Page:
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J Bacteriol. 1994 Apr;176(8):2272-81.

FlgD is a scaffolding protein needed for flagellar hook assembly in Salmonella typhimurium.

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  • 1Department of Molecular Biophysics and Biochemistry, Yale University, New Haven, Connecticut 06520-8114.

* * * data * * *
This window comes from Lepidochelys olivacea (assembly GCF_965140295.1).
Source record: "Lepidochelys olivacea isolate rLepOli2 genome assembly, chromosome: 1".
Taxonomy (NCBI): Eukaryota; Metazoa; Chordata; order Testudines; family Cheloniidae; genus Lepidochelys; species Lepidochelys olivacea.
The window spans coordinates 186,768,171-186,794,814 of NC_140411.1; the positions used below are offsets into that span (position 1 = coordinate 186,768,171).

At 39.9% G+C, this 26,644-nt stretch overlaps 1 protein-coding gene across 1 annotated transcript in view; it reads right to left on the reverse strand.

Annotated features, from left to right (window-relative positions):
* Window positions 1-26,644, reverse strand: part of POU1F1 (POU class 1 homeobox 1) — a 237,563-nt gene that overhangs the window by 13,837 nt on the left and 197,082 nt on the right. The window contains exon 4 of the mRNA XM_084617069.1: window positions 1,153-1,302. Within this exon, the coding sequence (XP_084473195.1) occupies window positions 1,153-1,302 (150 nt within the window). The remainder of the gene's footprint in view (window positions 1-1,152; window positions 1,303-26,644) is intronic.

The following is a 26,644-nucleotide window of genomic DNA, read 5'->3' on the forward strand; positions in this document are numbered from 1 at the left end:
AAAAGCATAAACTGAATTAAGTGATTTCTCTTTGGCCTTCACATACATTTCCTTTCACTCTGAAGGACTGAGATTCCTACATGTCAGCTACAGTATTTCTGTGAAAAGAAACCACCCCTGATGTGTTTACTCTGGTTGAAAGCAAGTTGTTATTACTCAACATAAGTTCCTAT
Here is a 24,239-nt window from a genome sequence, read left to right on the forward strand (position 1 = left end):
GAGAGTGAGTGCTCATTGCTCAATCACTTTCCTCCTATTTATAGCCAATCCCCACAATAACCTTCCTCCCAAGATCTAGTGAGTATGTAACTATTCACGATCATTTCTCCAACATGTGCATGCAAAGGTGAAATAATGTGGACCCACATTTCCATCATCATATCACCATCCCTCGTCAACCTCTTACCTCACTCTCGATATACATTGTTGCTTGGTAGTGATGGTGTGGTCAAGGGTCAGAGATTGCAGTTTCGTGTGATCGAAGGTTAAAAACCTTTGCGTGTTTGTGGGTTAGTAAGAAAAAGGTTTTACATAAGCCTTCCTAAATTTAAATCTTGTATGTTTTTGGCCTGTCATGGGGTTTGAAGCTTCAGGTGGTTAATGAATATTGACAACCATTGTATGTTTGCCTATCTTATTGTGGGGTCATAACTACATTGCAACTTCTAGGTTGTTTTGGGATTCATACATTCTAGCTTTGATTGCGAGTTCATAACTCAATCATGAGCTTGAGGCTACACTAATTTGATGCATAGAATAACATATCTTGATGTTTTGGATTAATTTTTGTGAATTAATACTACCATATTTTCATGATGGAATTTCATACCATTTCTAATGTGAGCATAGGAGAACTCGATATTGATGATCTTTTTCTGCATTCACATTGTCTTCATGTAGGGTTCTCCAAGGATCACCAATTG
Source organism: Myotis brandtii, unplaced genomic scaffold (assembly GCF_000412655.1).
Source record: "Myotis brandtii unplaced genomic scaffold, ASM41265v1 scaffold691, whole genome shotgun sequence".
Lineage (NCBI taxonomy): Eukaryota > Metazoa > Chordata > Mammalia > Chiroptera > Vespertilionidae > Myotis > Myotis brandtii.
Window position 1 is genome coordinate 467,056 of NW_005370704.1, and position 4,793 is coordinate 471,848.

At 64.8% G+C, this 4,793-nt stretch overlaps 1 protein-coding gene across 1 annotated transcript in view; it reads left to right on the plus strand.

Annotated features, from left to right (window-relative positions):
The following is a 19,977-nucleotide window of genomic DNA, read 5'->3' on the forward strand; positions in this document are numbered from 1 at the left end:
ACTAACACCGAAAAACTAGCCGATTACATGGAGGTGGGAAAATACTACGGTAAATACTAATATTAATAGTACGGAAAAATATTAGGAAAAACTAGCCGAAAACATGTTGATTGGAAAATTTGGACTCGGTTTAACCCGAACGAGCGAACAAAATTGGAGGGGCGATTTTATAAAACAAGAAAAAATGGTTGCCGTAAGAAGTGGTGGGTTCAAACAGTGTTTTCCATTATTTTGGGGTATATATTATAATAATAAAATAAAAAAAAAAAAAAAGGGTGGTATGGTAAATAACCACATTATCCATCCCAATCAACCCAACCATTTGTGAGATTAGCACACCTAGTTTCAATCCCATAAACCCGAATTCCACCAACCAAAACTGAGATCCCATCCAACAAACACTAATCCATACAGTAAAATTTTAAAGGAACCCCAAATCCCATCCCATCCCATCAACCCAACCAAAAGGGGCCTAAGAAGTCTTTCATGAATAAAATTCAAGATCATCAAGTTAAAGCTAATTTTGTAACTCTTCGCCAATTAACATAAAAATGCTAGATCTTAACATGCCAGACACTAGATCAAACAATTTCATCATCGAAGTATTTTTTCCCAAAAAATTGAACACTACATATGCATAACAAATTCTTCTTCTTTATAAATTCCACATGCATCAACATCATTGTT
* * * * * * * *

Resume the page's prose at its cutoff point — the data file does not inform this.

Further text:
FlgD is known to be absolutely required for hook assembly, yet it has not been detected in the mature flagellum. We have overproduced and purified FlgD and raised an antibody against it. By using this antibody, we have detected FlgD in substantial amounts in isolated basal bodies from flgA, flgE, flgH, flgI, flgK, and fliK mutants, in much smaller amounts in those from the wild type and flgL, fliA, fliC, fliD, and fliE mutants, and not at all in those from flgB, flgD, flgG, and flgJ mutants. In terms of the morphological assembly pathway, these results indicate that FlgD is first added to the structure when the rod is completed and is discarded when the hook, having reached its mature length, has the first of the hook-filament junction proteins, FlgK, added to its tip. Immunoelectron microscopy established that FlgD initially is located at the distal end of the rod and eventually is located at the distal end of the hook. Thus, it appears to act as a hook-capping protein to enable assembly of hook protein subunits, much as another flagellar protein, FliD, does for the flagellin subunits of the filament. However, whereas FliD is associated with the filament tip indefinitely, FlgD is only transiently associated with the hook tip; i.e., it acts as a scaffolding protein. When FlgD was added to the culture medium of a flgD mutant, cells gained motility; thus, although the hook cap is normally added endogenously, it can be added exogenously. When culture media were analyzed for the presence of hook protein, it was found only with the flgD mutant and, in smaller amounts, the fliK (polyhook) mutant. Thus, although FlgD is needed for assembly of hook protein, it is not needed for its export.

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